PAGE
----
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Notice

Office of Vocational and Adult Education; Overview Information; Financial Education for College Access and Success Program; Notice Inviting Applications for New Awards for Fiscal Year (FY) 2010

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Start Preamble

Catalog of Federal Domestic Assistance (CFDA) Number: 84.215W.

Dates: Applications Available: July 26, 2010.

Deadline for Notice of Intent to Apply: August 5, 2010.

Deadline for Transmittal of Applications: September 9, 2010.

Full Text of Announcement

I. Funding Opportunity Description

Purpose of Program: The Financial Education for College Access and Success program is authorized under the Fund for the Improvement of Education Program (FIE), title V, part D, subpart 1, sections 5411 through 5413 of the Elementary and Secondary Education Act of 1965, as amended (ESEA) (20 U.S.C. 7243-7243b). FIE supports nationally significant programs to improve the quality of elementary and secondary education at the State and local levels and help all children meet challenging State academic content and student academic achievement standards. Through the Financial Education for College Access and Success Program, we will support State-led efforts to develop, implement, and evaluate the effectiveness of personal finance instructional materials and corresponding teacher training, with the express purpose of providing high school students with knowledge and skills to make sound financial aid and other personal finance decisions, particularly in relation to obtaining access to, persisting in, and completing postsecondary education.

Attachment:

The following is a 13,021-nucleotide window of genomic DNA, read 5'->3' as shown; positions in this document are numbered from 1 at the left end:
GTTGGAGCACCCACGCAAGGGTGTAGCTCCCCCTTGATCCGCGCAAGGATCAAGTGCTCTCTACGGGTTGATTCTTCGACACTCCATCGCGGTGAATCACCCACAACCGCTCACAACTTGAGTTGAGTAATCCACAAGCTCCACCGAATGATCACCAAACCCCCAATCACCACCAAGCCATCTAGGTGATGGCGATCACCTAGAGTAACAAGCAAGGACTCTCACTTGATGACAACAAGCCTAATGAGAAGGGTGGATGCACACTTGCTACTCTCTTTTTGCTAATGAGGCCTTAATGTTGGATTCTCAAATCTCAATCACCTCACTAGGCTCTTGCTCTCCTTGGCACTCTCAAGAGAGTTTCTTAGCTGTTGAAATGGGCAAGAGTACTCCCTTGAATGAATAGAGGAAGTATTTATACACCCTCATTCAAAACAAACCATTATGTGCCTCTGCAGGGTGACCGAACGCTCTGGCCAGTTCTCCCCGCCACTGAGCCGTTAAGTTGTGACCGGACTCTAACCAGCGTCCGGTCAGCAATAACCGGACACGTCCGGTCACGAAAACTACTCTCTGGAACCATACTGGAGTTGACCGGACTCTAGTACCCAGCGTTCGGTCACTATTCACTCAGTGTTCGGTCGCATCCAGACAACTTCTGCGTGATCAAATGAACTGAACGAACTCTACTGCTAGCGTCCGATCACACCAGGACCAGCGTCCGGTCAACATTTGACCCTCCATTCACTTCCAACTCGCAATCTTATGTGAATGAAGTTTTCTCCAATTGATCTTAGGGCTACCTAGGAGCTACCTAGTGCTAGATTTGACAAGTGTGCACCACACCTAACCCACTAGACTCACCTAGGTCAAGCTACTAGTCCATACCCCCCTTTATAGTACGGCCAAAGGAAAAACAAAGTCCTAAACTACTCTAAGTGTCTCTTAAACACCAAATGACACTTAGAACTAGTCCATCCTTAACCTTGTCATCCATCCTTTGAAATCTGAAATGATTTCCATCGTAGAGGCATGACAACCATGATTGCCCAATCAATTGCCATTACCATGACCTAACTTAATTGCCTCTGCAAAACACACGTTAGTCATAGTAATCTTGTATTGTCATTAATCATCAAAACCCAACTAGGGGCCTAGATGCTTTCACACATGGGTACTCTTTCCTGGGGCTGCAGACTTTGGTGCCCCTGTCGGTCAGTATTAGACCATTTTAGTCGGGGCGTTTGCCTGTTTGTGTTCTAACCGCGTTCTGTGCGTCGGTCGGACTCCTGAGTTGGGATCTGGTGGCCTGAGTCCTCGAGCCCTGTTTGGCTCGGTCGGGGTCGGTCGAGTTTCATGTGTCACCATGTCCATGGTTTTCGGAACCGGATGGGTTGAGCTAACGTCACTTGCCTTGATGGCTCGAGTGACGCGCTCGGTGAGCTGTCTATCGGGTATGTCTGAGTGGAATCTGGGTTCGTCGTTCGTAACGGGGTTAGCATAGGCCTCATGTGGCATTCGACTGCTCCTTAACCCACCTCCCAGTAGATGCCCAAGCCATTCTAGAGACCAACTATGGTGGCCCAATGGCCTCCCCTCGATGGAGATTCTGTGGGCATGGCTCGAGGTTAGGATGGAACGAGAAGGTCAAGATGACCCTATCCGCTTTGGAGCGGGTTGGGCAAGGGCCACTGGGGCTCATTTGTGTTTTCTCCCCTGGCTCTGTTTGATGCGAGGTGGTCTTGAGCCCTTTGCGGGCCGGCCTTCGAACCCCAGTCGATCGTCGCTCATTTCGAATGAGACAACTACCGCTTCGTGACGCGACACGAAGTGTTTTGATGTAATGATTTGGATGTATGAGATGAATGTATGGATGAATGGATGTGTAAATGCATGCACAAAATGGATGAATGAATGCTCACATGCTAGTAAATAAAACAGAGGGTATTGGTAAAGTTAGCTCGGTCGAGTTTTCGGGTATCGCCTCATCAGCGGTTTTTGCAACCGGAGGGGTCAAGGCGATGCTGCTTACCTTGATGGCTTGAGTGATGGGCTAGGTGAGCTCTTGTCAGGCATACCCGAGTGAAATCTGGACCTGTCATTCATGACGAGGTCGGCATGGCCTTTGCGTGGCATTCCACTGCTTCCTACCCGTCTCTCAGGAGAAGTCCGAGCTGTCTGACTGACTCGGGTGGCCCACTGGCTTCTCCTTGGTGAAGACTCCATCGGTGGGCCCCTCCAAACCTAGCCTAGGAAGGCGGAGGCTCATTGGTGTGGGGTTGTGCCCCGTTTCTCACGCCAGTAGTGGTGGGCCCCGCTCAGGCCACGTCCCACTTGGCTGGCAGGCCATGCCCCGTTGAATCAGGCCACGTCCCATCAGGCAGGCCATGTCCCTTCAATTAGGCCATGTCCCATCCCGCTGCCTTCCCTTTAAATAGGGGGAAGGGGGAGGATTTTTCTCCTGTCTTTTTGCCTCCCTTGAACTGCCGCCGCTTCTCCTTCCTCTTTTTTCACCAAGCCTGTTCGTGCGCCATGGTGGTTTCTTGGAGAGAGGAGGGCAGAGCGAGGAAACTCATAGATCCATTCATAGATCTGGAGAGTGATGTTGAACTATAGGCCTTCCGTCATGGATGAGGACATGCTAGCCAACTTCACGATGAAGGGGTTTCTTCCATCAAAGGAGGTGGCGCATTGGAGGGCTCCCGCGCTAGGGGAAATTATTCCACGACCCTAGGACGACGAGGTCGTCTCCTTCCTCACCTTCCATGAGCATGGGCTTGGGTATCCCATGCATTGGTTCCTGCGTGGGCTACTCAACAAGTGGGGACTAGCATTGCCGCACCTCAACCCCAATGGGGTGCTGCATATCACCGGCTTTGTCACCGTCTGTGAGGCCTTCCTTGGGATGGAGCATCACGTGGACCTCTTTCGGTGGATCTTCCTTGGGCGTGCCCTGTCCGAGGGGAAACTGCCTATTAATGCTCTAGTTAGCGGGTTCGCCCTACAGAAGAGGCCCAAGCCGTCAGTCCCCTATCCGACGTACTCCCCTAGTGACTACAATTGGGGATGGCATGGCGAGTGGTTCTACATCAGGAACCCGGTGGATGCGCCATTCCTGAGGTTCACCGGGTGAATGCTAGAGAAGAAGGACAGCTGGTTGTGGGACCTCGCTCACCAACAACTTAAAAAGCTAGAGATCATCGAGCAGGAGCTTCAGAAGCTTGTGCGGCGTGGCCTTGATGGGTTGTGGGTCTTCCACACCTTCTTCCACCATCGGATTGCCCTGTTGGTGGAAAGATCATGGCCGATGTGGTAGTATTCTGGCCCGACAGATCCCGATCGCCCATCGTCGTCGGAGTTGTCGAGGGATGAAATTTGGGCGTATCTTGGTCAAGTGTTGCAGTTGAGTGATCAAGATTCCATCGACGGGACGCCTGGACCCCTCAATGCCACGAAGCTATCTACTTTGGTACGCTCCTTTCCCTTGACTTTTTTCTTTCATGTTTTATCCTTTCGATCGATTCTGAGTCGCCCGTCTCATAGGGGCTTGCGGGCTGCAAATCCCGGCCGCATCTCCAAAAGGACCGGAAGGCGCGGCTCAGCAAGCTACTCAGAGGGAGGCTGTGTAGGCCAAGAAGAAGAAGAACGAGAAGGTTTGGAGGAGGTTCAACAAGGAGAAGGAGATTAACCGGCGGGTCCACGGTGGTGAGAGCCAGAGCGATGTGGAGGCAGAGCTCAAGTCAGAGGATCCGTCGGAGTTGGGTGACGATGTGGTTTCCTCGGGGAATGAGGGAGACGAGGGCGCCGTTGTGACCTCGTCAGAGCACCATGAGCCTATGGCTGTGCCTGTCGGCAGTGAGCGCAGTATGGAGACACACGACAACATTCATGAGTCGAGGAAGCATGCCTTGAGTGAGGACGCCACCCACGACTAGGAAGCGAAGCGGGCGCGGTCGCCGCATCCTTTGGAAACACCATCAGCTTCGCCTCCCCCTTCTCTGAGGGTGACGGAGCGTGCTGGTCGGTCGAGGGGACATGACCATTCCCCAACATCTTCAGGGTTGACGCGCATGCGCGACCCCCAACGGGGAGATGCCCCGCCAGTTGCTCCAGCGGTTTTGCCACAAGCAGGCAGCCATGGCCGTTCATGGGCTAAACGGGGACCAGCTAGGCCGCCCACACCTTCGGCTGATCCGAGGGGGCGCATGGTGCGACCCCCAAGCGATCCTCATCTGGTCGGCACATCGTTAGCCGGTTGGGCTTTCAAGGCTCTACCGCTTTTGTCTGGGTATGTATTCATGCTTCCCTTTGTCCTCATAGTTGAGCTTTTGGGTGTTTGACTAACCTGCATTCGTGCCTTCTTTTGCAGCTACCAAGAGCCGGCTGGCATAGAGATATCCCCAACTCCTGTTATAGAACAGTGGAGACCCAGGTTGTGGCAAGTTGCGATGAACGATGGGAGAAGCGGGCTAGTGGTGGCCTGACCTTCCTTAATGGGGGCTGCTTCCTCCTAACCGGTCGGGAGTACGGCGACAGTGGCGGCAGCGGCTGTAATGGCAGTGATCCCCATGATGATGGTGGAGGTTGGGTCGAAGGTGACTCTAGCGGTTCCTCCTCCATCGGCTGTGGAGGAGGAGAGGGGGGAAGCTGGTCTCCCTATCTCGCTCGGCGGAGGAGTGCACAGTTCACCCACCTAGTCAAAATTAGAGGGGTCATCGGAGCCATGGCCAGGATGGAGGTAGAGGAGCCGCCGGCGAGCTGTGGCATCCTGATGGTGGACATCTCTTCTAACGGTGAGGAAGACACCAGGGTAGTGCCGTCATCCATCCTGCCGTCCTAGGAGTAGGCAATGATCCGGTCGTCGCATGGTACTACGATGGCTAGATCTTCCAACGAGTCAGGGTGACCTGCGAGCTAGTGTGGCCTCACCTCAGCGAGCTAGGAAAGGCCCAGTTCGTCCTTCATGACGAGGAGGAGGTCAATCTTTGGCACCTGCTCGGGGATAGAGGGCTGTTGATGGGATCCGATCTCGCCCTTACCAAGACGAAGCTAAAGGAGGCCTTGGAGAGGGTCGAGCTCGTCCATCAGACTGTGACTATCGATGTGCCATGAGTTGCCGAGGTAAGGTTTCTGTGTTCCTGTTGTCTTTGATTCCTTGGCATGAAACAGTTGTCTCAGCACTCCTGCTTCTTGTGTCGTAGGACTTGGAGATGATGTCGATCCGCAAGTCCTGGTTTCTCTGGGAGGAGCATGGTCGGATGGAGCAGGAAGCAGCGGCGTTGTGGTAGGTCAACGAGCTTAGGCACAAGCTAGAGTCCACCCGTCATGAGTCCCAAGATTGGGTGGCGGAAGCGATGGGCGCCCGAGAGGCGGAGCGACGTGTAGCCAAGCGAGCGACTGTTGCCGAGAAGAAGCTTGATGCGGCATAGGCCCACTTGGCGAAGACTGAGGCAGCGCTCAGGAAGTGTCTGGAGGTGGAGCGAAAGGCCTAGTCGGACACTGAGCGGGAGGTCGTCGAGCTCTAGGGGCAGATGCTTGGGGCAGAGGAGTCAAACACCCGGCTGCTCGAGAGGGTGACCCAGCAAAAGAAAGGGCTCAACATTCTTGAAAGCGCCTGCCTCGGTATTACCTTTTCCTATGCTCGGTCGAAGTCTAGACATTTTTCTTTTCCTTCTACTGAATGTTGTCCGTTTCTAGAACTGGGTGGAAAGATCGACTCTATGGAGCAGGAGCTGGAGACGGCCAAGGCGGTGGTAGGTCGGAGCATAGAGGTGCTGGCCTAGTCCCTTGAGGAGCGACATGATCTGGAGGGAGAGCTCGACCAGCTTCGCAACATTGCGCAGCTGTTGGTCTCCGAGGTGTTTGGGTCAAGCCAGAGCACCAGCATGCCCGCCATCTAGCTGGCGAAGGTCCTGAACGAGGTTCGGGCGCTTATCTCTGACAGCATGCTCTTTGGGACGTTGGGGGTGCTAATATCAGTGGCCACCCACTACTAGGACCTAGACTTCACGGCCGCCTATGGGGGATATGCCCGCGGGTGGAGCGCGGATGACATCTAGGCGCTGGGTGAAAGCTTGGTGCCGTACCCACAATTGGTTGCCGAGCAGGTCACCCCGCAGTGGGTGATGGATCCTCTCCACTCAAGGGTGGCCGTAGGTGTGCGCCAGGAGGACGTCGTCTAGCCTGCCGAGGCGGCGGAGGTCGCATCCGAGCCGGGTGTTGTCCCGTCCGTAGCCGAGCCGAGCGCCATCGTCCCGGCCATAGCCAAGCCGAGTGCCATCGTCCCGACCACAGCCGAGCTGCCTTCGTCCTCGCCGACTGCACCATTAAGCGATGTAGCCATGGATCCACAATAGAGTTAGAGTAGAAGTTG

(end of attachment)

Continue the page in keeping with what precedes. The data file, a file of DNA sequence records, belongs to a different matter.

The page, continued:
Background: President Barack Obama, in his February 24, 2009 address to a Joint Session of Congress, asked every American to commit to at least one year or more of higher education or career training, in a community college, in a four-year postsecondary institution, through career and technical education courses, or in an apprenticeship. President Obama stated that “This country needs and values the talents of every American”, and set a new goal that by 2020, the United States of America would once again have the highest proportion of college graduates in the world.

One of the barriers to achieving this goal is the lack of financial literacy in America, especially among youth. Studies indicate that many Americans do not have the skills they need to make sound financial decisions, including decisions about postsecondary education, for themselves or their families. For example—

(1) Debt literacy—an understanding of how borrowing money works and the ability to perform related calculations—is low across age groups, and this has been found to correlate with making unfavorable borrowing choices; [1]

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(2) High school students generally have low levels of financial literacy across a variety of topics according to their results on personal finance exams; [2]

(3) Families often overestimate the price of college and believe it is out of their financial reach, perhaps confusing advertised and actual prices; [3]

(4) Nearly two million low- and moderate-income undergraduates do not submit a Free Application for Federal Student Aid (FAFSA) to apply for Federal financial aid, even though many of them are eligible for Pell Grants, which they would not have to repay; [4] and